the fact that managers often have on their desk, a pad which 
reads in big bold print "THINGS TO DO" or "PLAN YOUR 
DAY", suggest something of the chaotic world of 
management and organisations in general? Time 
management, in all likelihood, appears to be a headache for 
most managers. After all, organisations exist in the physical 
world and thus must be subject to the laws of the physical 
world and so in turn, the laws of Physics. Having had an 
interest in the New Physics for some time, this writer began 
to wonder whether or not the discoveries by Science, about 
Chaos and Order, are in fact replicated, not just in the vast 
array of paperwork that managers face each day, but perhaps 
in the day itself. On this question the written works of 
Professor Paul Davies was consulted, for what became a 
remarkable answer. 


"One measure of the remorseless rise of chaos uses a 
quantity called 'entropy,' which is defined to be, roughly 
speaking, the degree of disorder in a system. The second law 
(of thermodynamics) then states that in a closed system the 
total entropy can never decrease; at best it remains the 
same. Almost all natural changes tend to increase the 
entropy, and we see the second law at work all around us in 
nature."(1) From the vantage point of an interested observer, 
there would seem to be a number of implications to which this 
statement by Davies must give rise. If Science is so certain of 
this chaos in the physical and natural world, and if it can be 
seen within systems, then it must ipso facto be plausible, if 
not evident in systems theory as it is applied to organisations. 
It is no longer sufficient for managers to sit back and think 
that this is not applicable to them, or conversely, that this is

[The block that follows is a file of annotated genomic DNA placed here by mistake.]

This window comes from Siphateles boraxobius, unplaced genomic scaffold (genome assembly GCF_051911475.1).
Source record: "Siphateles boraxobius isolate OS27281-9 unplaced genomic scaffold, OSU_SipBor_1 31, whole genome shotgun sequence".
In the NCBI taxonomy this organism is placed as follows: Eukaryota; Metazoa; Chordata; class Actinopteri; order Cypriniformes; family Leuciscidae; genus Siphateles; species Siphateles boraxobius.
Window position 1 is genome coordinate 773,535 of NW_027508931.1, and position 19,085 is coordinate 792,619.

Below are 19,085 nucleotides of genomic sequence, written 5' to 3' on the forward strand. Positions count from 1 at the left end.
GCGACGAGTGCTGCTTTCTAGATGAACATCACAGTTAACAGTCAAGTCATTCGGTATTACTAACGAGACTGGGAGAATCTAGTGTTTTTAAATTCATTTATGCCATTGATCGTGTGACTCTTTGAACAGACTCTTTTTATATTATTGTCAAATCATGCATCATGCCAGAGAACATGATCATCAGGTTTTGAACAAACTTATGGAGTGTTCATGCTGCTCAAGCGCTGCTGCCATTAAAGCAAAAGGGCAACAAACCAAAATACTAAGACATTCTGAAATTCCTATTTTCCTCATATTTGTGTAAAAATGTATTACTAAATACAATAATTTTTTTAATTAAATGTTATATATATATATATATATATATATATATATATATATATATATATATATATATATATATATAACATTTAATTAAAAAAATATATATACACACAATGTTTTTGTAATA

merely the view of one scientist. In fact, Davies is merely 
asserting a law of science. By definition, a law in science is 
something proven, whilst a theory is something less tangible, 
it has merit but is yet to be proven. 

What are the Implications? 

If the law as stated by Davies is obvious in a closed system, 
yet is also obvious in nature, then it must be equally 
applicable to the natural system and thus one supposes to an 
open system. By virtue that it is a logically deduced and 
proven law of Physics, one must also assume that it is a 
feature of the rational system, as they are applied to 
organisations. In short, if a manager were to take any of the 
major system theories of organisations, one would have to be 
led, even on purely elementary grounds, to deduce that 
chaos is a very real part of that system. It is perhaps 
mischievous to simply discount it as something 'political' 
since it is a real feature (according to Science) of the physical 
world in which we live. The upshot of all of this is very simple. 
If the 'New Physics' is correct (and we really have no reason 
to say that it is not), then the notion of chaos, even if ordered, 
must start to question managers at a very fundamental level. 
Is there a need to redefine the modern manager, their work 
and their role within organisations? Are managers across the